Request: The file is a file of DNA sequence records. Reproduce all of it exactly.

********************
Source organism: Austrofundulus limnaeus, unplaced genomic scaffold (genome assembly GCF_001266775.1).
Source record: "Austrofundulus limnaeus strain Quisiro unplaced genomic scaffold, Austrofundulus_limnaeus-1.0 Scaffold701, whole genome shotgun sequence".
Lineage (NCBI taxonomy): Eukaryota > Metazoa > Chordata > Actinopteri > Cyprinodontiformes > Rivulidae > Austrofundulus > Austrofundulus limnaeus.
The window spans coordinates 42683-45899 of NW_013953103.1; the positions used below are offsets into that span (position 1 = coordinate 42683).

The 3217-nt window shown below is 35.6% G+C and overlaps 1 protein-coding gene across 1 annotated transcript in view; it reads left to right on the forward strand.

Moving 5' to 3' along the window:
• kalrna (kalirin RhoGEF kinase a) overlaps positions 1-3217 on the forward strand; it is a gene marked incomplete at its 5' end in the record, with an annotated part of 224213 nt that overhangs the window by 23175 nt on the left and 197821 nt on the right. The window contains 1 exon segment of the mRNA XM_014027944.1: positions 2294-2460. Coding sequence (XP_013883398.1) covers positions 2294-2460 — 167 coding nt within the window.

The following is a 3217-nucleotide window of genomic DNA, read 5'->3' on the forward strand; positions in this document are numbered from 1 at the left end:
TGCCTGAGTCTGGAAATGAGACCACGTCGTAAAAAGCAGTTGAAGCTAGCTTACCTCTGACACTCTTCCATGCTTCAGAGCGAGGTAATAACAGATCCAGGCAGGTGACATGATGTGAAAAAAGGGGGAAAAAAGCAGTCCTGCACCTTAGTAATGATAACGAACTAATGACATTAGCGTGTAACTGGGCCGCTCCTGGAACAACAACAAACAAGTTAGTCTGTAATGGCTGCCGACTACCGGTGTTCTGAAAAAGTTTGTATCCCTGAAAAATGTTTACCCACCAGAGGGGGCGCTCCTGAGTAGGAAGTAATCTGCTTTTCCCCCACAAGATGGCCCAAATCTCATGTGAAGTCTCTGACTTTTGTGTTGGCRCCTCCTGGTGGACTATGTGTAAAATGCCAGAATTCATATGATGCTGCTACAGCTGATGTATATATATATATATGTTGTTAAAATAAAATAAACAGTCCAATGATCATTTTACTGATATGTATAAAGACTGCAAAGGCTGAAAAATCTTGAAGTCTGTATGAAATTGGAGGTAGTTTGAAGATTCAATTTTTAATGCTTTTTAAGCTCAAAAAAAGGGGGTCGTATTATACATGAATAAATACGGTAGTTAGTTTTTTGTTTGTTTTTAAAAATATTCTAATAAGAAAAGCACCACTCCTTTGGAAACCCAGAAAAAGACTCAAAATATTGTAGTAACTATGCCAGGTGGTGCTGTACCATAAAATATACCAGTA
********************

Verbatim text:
Source organism: Austrofundulus limnaeus, unplaced genomic scaffold (genome assembly GCF_001266775.1).
Source record: "Austrofundulus limnaeus strain Quisiro unplaced genomic scaffold, Austrofundulus_limnaeus-1.0 Scaffold701, whole genome shotgun sequence".
Lineage (NCBI taxonomy): Eukaryota > Metazoa > Chordata > Actinopteri > Cyprinodontiformes > Rivulidae > Austrofundulus > Austrofundulus limnaeus.
The window spans coordinates 42683-45899 of NW_013953103.1; the positions used below are offsets into that span (position 1 = coordinate 42683).

The 3217-nt window shown below is 35.6% G+C and overlaps 1 protein-coding gene across 1 annotated transcript in view; it reads left to right on the forward strand.

Moving 5' to 3' along the window:
• kalrna (kalirin RhoGEF kinase a) overlaps positions 1-3217 on the forward strand; it is a gene marked incomplete at its 5' end in the record, with an annotated part of 224213 nt that overhangs the window by 23175 nt on the left and 197821 nt on the right. The window contains 1 exon segment of the mRNA XM_014027944.1: positions 2294-2460. Coding sequence (XP_013883398.1) covers positions 2294-2460 — 167 coding nt within the window.

The following is a 3217-nucleotide window of genomic DNA, read 5'->3' on the forward strand; positions in this document are numbered from 1 at the left end:
TGCCTGAGTCTGGAAATGAGACCACGTCGTAAAAAGCAGTTGAAGCTAGCTTACCTCTGACACTCTTCCATGCTTCAGAGCGAGGTAATAACAGATCCAGGCAGGTGACATGATGTGAAAAAAGGGGGAAAAAAGCAGTCCTGCACCTTAGTAATGATAACGAACTAATGACATTAGCGTGTAACTGGGCCGCTCCTGGAACAACAACAAACAAGTTAGTCTGTAATGGCTGCCGACTACCGGTGTTCTGAAAAAGTTTGTATCCCTGAAAAATGTTTACCCACCAGAGGGGGCGCTCCTGAGTAGGAAGTAATCTGCTTTTCCCCCACAAGATGGCCCAAATCTCATGTGAAGTCTCTGACTTTTGTGTTGGCRCCTCCTGGTGGACTATGTGTAAAATGCCAGAATTCATATGATGCTGCTACAGCTGATGTATATATATATATATGTTGTTAAAATAAAATAAACAGTCCAATGATCATTTTACTGATATGTATAAAGACTGCAAAGGCTGAAAAATCTTGAAGTCTGTATGAAATTGGAGGTAGTTTGAAGATTCAATTTTTAATGCTTTTTAAGCTCAAAAAAAGGGGGTCGTATTATACATGAATAAATACGGTAGTTAGTTTTTTGTTTGTTTTTAAAAATATTCTAATAAGAAAAGCACCACTCCTTTGGAAACCCAGAAAAAGACTCAAAATATTGTAGTAACTATGCCAGGTGGTGCTGTACCATAAAATATACCAGTA